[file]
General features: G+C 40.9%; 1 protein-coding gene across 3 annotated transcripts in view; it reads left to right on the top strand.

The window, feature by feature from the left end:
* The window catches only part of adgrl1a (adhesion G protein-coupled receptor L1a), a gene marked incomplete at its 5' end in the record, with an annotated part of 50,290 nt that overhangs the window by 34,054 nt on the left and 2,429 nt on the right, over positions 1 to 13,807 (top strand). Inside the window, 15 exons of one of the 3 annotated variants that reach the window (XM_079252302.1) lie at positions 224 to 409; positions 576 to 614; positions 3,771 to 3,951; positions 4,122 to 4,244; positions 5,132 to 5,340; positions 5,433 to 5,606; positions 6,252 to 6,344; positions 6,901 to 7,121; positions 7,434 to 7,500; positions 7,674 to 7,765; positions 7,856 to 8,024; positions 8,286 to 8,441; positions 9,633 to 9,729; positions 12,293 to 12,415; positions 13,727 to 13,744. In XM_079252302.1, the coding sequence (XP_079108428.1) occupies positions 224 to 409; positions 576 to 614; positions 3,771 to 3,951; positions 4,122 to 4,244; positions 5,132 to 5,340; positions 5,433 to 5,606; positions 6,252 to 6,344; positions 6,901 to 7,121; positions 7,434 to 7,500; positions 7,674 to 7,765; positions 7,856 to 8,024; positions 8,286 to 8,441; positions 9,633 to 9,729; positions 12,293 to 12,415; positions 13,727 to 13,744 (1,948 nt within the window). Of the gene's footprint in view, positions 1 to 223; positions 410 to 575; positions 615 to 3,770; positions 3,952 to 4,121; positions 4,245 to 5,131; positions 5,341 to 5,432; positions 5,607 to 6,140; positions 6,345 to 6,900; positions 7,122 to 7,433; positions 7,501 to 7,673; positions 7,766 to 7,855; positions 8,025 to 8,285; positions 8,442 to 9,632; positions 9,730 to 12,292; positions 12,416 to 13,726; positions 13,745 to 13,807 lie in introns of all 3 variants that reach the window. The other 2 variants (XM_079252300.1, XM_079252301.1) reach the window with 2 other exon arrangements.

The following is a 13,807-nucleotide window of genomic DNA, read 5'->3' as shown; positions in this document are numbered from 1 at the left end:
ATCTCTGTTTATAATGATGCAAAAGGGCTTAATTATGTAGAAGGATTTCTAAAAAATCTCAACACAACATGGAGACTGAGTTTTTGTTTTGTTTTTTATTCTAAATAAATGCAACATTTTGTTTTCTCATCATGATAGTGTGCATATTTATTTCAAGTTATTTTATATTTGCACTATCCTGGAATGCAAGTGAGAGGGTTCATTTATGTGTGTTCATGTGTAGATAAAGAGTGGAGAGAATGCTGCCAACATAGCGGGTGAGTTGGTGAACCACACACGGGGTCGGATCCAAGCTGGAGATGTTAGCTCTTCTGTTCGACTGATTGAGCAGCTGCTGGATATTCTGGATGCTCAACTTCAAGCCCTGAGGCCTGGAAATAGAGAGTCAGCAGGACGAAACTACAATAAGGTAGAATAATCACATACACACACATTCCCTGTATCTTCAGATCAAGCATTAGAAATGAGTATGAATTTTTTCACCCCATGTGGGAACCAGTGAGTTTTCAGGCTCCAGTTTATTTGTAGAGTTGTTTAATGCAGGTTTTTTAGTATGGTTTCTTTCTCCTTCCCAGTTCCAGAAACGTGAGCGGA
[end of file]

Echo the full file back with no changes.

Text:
General features: G+C 40.9%; 1 protein-coding gene across 3 annotated transcripts in view; it reads left to right on the top strand.

The window, feature by feature from the left end:
* The window catches only part of adgrl1a (adhesion G protein-coupled receptor L1a), a gene marked incomplete at its 5' end in the record, with an annotated part of 50,290 nt that overhangs the window by 34,054 nt on the left and 2,429 nt on the right, over positions 1 to 13,807 (top strand). Inside the window, 15 exons of one of the 3 annotated variants that reach the window (XM_079252302.1) lie at positions 224 to 409; positions 576 to 614; positions 3,771 to 3,951; positions 4,122 to 4,244; positions 5,132 to 5,340; positions 5,433 to 5,606; positions 6,252 to 6,344; positions 6,901 to 7,121; positions 7,434 to 7,500; positions 7,674 to 7,765; positions 7,856 to 8,024; positions 8,286 to 8,441; positions 9,633 to 9,729; positions 12,293 to 12,415; positions 13,727 to 13,744. In XM_079252302.1, the coding sequence (XP_079108428.1) occupies positions 224 to 409; positions 576 to 614; positions 3,771 to 3,951; positions 4,122 to 4,244; positions 5,132 to 5,340; positions 5,433 to 5,606; positions 6,252 to 6,344; positions 6,901 to 7,121; positions 7,434 to 7,500; positions 7,674 to 7,765; positions 7,856 to 8,024; positions 8,286 to 8,441; positions 9,633 to 9,729; positions 12,293 to 12,415; positions 13,727 to 13,744 (1,948 nt within the window). Of the gene's footprint in view, positions 1 to 223; positions 410 to 575; positions 615 to 3,770; positions 3,952 to 4,121; positions 4,245 to 5,131; positions 5,341 to 5,432; positions 5,607 to 6,140; positions 6,345 to 6,900; positions 7,122 to 7,433; positions 7,501 to 7,673; positions 7,766 to 7,855; positions 8,025 to 8,285; positions 8,442 to 9,632; positions 9,730 to 12,292; positions 12,416 to 13,726; positions 13,745 to 13,807 lie in introns of all 3 variants that reach the window. The other 2 variants (XM_079252300.1, XM_079252301.1) reach the window with 2 other exon arrangements.

The following is a 13,807-nucleotide window of genomic DNA, read 5'->3' as shown; positions in this document are numbered from 1 at the left end:
ATCTCTGTTTATAATGATGCAAAAGGGCTTAATTATGTAGAAGGATTTCTAAAAAATCTCAACACAACATGGAGACTGAGTTTTTGTTTTGTTTTTTATTCTAAATAAATGCAACATTTTGTTTTCTCATCATGATAGTGTGCATATTTATTTCAAGTTATTTTATATTTGCACTATCCTGGAATGCAAGTGAGAGGGTTCATTTATGTGTGTTCATGTGTAGATAAAGAGTGGAGAGAATGCTGCCAACATAGCGGGTGAGTTGGTGAACCACACACGGGGTCGGATCCAAGCTGGAGATGTTAGCTCTTCTGTTCGACTGATTGAGCAGCTGCTGGATATTCTGGATGCTCAACTTCAAGCCCTGAGGCCTGGAAATAGAGAGTCAGCAGGACGAAACTACAATAAGGTAGAATAATCACATACACACACATTCCCTGTATCTTCAGATCAAGCATTAGAAATGAGTATGAATTTTTTCACCCCATGTGGGAACCAGTGAGTTTTCAGGCTCCAGTTTATTTGTAGAGTTGTTTAATGCAGGTTTTTTAGTATGGTTTCTTTCTCCTTCCCAGTTCCAGAAACGTGAGCGGA